Last month Oregon Governor Kitzhaber took two significant actions directly targeted at improving conditions for the forest products sector. This is meritorious in that the forest products industry has been generally left to its own devices over the last few Oregon administrations — just a sunset industry with an inherent controversial raw materials base. Not in my opinion and, apparently, our state leader has a refreshed approach to the role of forest products in Oregon’s economy.
First, Governor Kitzhaber issued Executive Order No. 12-16 asking that the Department of Administrative Services identify at least two construction projects to highlight the use of wood in non-residential projects and to investigate the use of wood in the renovations of state government buildings. The order asks that the Department of Forestry work with other organizations to check out green building certification systems to make sure they adequately reflect the social, environmental, and other benefits of Oregon wood. The Governor’s order also asked the Business Development agency to work with other organizations to accelerate the commercialization of new wood products and to work with other agencies to develop a plan to increase the market for Oregon wood products for presentation to the 2013 Oregon Legislature. Check out the Executive Order. This is great direction from Salem.
Secondly, the Governor convened a group of county officials, forest products industry representatives, and conservation leaders to once again address the age-old issues facing the O&C counties in Oregon. The O&C Act of 1937 set aside about 2.4 million acres of federal forest land in 18 western Oregon counties for the economic benefit of those counties. Not much timber harvesting is going on today due to environmental lawsuits and litigation gridlock, so the economic benefit has shrunk dramatically with no way to economically diversify federal forestland and Uncle Sam doesn’t pay property taxes to the counties. Not a good situation.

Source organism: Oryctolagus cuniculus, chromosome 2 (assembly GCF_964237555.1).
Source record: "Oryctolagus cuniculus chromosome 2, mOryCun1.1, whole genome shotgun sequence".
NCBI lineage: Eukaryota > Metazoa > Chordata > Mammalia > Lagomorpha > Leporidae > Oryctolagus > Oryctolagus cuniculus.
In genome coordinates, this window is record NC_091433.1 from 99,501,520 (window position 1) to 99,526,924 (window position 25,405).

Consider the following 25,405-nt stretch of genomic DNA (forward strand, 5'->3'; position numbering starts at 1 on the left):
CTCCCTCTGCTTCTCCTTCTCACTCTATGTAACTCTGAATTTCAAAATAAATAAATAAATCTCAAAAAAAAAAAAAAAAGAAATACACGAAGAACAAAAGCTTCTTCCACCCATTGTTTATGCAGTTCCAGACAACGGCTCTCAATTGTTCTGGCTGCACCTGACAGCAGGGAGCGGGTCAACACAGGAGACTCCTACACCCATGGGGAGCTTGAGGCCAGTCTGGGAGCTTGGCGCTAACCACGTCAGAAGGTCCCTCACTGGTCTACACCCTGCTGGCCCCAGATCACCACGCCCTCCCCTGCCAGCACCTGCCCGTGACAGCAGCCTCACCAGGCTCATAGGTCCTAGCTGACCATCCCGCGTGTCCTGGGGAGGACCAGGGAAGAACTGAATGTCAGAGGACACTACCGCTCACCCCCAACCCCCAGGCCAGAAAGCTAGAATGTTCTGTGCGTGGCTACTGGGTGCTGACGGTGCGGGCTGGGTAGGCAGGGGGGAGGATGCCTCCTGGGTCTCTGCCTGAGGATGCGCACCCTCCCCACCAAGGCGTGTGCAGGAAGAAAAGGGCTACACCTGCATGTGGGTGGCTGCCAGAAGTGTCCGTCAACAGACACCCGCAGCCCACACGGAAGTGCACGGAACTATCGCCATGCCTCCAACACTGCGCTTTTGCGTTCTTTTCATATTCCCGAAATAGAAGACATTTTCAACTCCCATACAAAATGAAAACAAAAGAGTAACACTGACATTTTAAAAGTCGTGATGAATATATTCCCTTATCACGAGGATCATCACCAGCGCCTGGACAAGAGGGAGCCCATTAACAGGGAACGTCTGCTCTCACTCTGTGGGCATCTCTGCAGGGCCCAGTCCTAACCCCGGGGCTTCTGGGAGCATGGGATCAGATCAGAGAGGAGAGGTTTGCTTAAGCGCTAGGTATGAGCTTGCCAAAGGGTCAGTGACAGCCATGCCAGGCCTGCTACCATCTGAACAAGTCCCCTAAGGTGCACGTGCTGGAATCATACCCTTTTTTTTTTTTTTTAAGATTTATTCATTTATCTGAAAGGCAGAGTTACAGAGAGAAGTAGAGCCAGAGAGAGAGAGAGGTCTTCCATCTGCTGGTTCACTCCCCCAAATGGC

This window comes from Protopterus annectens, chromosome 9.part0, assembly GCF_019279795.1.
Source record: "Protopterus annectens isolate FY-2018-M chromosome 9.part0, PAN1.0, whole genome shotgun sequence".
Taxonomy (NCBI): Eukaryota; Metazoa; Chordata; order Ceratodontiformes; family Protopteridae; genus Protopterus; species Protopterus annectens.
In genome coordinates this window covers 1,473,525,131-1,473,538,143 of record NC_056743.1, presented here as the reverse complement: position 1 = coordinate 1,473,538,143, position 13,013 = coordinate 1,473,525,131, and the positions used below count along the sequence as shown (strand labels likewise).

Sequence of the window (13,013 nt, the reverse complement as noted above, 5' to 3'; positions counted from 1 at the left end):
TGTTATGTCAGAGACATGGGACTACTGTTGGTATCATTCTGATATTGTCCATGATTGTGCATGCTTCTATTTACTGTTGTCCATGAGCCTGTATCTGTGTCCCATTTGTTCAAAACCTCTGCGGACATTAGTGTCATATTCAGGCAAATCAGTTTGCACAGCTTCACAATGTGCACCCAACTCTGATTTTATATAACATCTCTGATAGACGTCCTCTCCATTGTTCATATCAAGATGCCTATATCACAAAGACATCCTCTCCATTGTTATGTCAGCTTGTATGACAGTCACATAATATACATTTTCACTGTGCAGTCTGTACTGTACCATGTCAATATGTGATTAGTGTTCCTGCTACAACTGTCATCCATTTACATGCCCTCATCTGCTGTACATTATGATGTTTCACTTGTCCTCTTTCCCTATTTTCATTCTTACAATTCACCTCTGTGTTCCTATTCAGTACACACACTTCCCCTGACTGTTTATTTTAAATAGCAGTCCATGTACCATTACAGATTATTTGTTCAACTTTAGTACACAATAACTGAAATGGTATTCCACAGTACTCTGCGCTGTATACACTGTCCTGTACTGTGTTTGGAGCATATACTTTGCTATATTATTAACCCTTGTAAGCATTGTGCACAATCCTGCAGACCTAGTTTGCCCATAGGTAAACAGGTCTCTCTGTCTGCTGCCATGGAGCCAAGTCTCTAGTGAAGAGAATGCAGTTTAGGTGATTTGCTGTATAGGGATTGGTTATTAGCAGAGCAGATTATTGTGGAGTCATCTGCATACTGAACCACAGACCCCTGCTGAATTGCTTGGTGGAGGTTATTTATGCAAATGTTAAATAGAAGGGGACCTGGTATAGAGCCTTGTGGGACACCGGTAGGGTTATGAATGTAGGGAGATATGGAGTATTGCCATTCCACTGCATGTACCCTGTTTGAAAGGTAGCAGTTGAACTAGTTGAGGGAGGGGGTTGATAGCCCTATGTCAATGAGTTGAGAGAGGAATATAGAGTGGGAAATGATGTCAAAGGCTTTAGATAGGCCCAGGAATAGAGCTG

The Governor’s group is charged with building on existing proposals to develop recommendations to improve the financial stability of the counties and ensure adequate sources of timber to support local mills and associated jobs, but still meet Oregon’s water and land conversation goals. A tall order…
Governor Kitzhaber expects the group to take their recommendation to the Oregon delegation and Congress early next year. A worthy but daunting assignment for the group and as noted by the Governor, “We are not under any illusion that this will be easy…” No kidding. There have been chairs at this table before, but at no time in history has the need been greater to create a solution that creates jobs and helps restore critical services in our rural communities.
Governor Kitzhaber says, “We have the right people at the table to get this done.” Let’s hope so because the status quo isn’t something Oregonians should accept.
CEO, Hampton Lumber